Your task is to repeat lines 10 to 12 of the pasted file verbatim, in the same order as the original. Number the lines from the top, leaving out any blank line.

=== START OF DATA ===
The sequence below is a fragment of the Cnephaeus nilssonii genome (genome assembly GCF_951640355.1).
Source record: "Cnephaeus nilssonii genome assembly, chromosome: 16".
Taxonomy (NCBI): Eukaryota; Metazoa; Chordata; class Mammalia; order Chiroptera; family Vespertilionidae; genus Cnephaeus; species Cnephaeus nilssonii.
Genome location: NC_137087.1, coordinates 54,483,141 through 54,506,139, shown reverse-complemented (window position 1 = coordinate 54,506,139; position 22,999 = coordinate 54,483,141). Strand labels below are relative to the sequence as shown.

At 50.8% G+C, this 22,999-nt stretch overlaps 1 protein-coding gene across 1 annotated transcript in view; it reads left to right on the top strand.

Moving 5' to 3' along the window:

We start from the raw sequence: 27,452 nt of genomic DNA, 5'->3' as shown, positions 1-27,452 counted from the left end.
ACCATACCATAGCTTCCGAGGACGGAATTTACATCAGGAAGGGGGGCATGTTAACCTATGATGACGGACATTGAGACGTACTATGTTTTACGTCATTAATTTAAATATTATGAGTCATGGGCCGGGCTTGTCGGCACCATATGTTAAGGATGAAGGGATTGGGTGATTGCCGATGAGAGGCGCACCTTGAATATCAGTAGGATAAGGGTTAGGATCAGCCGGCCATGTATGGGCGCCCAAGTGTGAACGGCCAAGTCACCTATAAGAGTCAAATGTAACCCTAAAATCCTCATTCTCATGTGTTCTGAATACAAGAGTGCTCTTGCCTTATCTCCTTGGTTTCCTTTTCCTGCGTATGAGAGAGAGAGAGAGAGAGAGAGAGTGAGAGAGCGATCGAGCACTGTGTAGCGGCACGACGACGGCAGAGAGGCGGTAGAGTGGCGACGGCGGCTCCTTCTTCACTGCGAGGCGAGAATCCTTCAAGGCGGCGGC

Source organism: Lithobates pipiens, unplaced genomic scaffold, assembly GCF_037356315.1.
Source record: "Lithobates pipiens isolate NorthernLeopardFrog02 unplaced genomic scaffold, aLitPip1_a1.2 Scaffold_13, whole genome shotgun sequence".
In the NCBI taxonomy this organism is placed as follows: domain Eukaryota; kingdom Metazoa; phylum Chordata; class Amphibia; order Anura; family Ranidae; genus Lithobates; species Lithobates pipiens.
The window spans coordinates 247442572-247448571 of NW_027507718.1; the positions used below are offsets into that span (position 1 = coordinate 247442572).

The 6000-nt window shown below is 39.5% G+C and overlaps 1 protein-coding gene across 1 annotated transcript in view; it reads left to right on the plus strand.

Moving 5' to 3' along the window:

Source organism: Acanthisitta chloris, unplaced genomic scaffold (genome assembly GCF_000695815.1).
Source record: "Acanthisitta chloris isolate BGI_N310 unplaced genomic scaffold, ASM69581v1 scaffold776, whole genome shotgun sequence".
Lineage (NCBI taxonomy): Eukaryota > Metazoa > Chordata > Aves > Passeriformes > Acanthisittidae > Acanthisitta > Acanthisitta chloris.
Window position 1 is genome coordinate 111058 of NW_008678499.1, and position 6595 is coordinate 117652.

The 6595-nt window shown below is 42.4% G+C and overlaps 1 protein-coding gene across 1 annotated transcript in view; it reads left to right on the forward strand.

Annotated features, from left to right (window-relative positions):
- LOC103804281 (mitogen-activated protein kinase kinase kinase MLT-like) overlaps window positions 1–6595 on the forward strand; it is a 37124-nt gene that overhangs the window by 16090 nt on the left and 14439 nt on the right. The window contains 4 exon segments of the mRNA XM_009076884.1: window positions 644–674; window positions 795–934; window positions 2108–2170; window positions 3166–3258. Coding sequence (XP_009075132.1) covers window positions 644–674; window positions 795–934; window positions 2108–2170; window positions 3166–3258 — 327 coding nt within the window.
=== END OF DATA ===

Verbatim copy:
Source record: "Lithobates pipiens isolate NorthernLeopardFrog02 unplaced genomic scaffold, aLitPip1_a1.2 Scaffold_13, whole genome shotgun sequence".
In the NCBI taxonomy this organism is placed as follows: domain Eukaryota; kingdom Metazoa; phylum Chordata; class Amphibia; order Anura; family Ranidae; genus Lithobates; species Lithobates pipiens.
The window spans coordinates 247442572-247448571 of NW_027507718.1; the positions used below are offsets into that span (position 1 = coordinate 247442572).